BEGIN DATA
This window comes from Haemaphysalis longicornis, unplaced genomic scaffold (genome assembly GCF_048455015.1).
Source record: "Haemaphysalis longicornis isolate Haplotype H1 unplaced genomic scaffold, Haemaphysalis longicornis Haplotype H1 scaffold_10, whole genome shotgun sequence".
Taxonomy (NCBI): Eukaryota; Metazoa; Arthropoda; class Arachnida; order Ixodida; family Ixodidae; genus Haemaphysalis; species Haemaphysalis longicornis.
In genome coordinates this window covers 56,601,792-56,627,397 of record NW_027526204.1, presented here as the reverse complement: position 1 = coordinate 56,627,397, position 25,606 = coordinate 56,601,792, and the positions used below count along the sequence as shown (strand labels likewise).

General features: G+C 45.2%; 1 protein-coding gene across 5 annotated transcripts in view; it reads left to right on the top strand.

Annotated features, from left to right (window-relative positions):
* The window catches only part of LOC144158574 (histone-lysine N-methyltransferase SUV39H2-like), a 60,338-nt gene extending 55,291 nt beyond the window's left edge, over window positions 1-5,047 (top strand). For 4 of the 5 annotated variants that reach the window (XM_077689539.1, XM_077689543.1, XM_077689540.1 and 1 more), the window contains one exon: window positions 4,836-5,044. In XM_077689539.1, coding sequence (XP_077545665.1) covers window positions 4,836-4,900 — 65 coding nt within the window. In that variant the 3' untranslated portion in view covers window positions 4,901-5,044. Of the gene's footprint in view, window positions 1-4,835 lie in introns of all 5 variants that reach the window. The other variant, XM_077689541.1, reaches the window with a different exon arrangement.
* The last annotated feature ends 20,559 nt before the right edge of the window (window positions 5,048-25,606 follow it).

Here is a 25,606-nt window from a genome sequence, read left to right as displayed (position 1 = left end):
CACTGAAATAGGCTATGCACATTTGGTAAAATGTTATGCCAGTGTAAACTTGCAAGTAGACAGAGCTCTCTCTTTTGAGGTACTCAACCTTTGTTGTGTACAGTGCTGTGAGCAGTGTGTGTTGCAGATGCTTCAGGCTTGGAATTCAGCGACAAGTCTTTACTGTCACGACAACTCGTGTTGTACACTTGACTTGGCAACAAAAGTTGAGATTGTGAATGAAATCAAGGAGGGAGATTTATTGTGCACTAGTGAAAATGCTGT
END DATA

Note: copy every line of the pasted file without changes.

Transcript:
This window comes from Haemaphysalis longicornis, unplaced genomic scaffold (genome assembly GCF_048455015.1).
Source record: "Haemaphysalis longicornis isolate Haplotype H1 unplaced genomic scaffold, Haemaphysalis longicornis Haplotype H1 scaffold_10, whole genome shotgun sequence".
Taxonomy (NCBI): Eukaryota; Metazoa; Arthropoda; class Arachnida; order Ixodida; family Ixodidae; genus Haemaphysalis; species Haemaphysalis longicornis.
In genome coordinates this window covers 56,601,792-56,627,397 of record NW_027526204.1, presented here as the reverse complement: position 1 = coordinate 56,627,397, position 25,606 = coordinate 56,601,792, and the positions used below count along the sequence as shown (strand labels likewise).

General features: G+C 45.2%; 1 protein-coding gene across 5 annotated transcripts in view; it reads left to right on the top strand.

Annotated features, from left to right (window-relative positions):
* The window catches only part of LOC144158574 (histone-lysine N-methyltransferase SUV39H2-like), a 60,338-nt gene extending 55,291 nt beyond the window's left edge, over window positions 1-5,047 (top strand). For 4 of the 5 annotated variants that reach the window (XM_077689539.1, XM_077689543.1, XM_077689540.1 and 1 more), the window contains one exon: window positions 4,836-5,044. In XM_077689539.1, coding sequence (XP_077545665.1) covers window positions 4,836-4,900 — 65 coding nt within the window. In that variant the 3' untranslated portion in view covers window positions 4,901-5,044. Of the gene's footprint in view, window positions 1-4,835 lie in introns of all 5 variants that reach the window. The other variant, XM_077689541.1, reaches the window with a different exon arrangement.
* The last annotated feature ends 20,559 nt before the right edge of the window (window positions 5,048-25,606 follow it).

Here is a 25,606-nt window from a genome sequence, read left to right as displayed (position 1 = left end):
CACTGAAATAGGCTATGCACATTTGGTAAAATGTTATGCCAGTGTAAACTTGCAAGTAGACAGAGCTCTCTCTTTTGAGGTACTCAACCTTTGTTGTGTACAGTGCTGTGAGCAGTGTGTGTTGCAGATGCTTCAGGCTTGGAATTCAGCGACAAGTCTTTACTGTCACGACAACTCGTGTTGTACACTTGACTTGGCAACAAAAGTTGAGATTGTGAATGAAATCAAGGAGGGAGATTTATTGTGCACTAGTGAAAATGCTGT